Insulate Britain campaigners sent to prison following motorway protests11/17/2021
Nine individuals imprisoned for between three and six months, as High Court clamps down on injunction breaches
The High Court has handed out prison sentences of up to six months for nine Insulate Britain protestors who ignored injunctions preventing them from blockading roads.
The nine who were sentenced faced immediate custodial sentences, in what has been seen as a strong message from the courts that similarly disruptive acts will not be tolerated.
- 'A £1,000 fine for anyone illegally protesting on the road seems fair'
The campaign group responded to the jail sentences by reading out a letter on the steps of the High Court accusing the government of cowardice for choosing to “lock up pensioners rather than insulating their homes”.
The group also called for more volunteers to join the movement, saying: “A few hundred people captured the country’s attention for months. Think what 1000 people can achieve? You have a choice. To act, to come and join us help change the tide of history, or to be a bystander and be complicit in enabling genocide.”
The sentences come after the group continued its roadblock campaign despite fresh injunctions being taken out, with around 60 protestors disrupting traffic in London, Birmingham and Manchester on Tuesday 2 November.
The latest interim injunction banned “activities that obstruct traffic and prevent access to 4,300 miles of motorways and major A roads” and outlawed “activities which cause damage to the road surface and infrastructure”. The latter includes examples such as protestors gluing themselves to roads.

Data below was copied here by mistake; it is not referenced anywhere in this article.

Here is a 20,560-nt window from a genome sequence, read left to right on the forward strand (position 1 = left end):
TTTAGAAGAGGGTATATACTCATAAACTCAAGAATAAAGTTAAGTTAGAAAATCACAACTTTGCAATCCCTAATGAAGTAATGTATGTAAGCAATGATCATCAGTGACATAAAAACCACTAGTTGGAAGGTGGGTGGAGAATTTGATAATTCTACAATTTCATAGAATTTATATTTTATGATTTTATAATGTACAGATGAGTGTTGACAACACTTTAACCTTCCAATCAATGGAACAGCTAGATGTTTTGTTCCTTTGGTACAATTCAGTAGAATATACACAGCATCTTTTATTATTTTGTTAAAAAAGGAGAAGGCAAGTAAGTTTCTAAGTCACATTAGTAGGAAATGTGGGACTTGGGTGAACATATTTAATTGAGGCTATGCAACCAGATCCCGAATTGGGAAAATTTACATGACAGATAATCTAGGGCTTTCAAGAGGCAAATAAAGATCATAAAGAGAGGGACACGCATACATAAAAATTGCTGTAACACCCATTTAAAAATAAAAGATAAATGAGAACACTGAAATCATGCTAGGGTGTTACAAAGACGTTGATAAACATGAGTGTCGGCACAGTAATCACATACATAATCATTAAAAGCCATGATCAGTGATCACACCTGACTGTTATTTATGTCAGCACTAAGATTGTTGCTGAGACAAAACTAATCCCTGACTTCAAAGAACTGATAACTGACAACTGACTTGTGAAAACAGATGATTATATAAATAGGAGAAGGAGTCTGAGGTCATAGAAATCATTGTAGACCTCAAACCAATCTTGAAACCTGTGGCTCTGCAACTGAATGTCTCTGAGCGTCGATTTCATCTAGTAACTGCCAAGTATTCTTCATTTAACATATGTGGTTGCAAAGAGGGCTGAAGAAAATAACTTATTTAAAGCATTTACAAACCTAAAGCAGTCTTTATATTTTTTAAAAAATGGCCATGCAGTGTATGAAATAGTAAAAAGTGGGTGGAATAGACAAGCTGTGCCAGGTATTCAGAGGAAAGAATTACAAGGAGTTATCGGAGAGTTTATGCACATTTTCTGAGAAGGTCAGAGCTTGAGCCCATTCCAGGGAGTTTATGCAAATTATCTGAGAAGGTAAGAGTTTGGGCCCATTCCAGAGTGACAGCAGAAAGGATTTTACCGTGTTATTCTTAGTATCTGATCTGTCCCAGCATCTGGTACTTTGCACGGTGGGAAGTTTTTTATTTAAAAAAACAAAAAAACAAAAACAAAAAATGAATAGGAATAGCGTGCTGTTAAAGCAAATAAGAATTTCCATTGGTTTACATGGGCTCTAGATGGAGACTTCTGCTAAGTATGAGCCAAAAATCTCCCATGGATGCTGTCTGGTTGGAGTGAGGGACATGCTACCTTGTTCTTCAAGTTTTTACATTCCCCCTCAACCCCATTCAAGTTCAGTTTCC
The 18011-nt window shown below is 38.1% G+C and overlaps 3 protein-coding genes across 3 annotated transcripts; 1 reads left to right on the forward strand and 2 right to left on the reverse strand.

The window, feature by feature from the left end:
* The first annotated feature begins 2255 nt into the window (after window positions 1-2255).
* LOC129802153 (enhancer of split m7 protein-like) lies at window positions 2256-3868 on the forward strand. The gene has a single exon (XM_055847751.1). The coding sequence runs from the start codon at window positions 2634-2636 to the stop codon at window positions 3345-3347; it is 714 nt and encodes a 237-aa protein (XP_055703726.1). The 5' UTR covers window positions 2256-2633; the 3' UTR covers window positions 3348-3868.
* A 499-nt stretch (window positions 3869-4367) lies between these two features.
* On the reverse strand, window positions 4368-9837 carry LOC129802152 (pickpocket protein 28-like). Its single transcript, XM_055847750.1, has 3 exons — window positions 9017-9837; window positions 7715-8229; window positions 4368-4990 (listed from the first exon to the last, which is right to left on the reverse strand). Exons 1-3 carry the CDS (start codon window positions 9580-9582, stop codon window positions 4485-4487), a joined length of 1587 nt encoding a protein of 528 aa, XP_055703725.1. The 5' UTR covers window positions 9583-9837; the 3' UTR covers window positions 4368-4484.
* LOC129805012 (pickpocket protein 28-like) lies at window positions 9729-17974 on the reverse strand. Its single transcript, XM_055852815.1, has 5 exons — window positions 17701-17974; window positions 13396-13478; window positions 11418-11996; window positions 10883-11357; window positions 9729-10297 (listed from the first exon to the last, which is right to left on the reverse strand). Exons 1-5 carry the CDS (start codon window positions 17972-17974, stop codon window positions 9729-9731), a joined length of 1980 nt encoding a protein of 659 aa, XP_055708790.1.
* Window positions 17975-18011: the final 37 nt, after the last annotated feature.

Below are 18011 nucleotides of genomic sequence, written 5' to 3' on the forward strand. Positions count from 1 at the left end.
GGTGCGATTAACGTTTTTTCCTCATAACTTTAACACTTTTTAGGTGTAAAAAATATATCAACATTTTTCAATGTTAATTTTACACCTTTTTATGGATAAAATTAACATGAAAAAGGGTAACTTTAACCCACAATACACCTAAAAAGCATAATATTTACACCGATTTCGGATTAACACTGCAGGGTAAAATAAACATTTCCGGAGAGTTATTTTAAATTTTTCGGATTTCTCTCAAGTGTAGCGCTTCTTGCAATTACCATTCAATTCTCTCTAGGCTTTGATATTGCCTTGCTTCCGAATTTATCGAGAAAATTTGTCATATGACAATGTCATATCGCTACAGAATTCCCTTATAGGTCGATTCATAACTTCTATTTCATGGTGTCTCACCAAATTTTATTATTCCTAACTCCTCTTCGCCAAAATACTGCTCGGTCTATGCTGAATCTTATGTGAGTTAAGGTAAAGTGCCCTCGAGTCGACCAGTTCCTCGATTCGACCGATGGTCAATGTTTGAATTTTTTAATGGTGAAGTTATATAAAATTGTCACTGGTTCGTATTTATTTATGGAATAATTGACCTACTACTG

Nevertheless, the latest round of protests all took place on this network, with the M25, M56 and A4400 affected. Previous Insulate Britain roadblocks have targeted the A40 in West London, a roundabout in Dartford, main roads in and out of the City of London, Dover docks and the Blackwall Tunnel, as well as the M1 and M4 motorways in and around London.
Transport Secretary Grant Shapps accused the group of “risking lives” and “ruining journeys”. London Mayor Sadiq Khan, meanwhile, said housing insulation was an “important cause”, but that the methods Insulate Britain was using would only drive people away. He called on the group to stop its protests.
Do the police have powers to remove protesters?
At present, wilfully obstructing a public highway is an offence under the Highways Act 1980. Those found guilty can be given a maximum fine of £1,000.
Kent Police told Auto Express that when dealing with a human roadblock, officers will speak to protestors and determine how long they aim to continue. If disruption is planned for a few minutes, the police may wait it out, but longer protests have to be dealt with more actively.
The police have the power to remove protestors from the road and arrest them, but the challenge lies in ensuring no one is injured in the process. This is especially difficult when protestors physically attach themselves to surfaces or objects using glue, for example.
Home Secretary Priti Patel recently announced plans for a new “public nuisance” bill aimed at tackling protestors who target roads.
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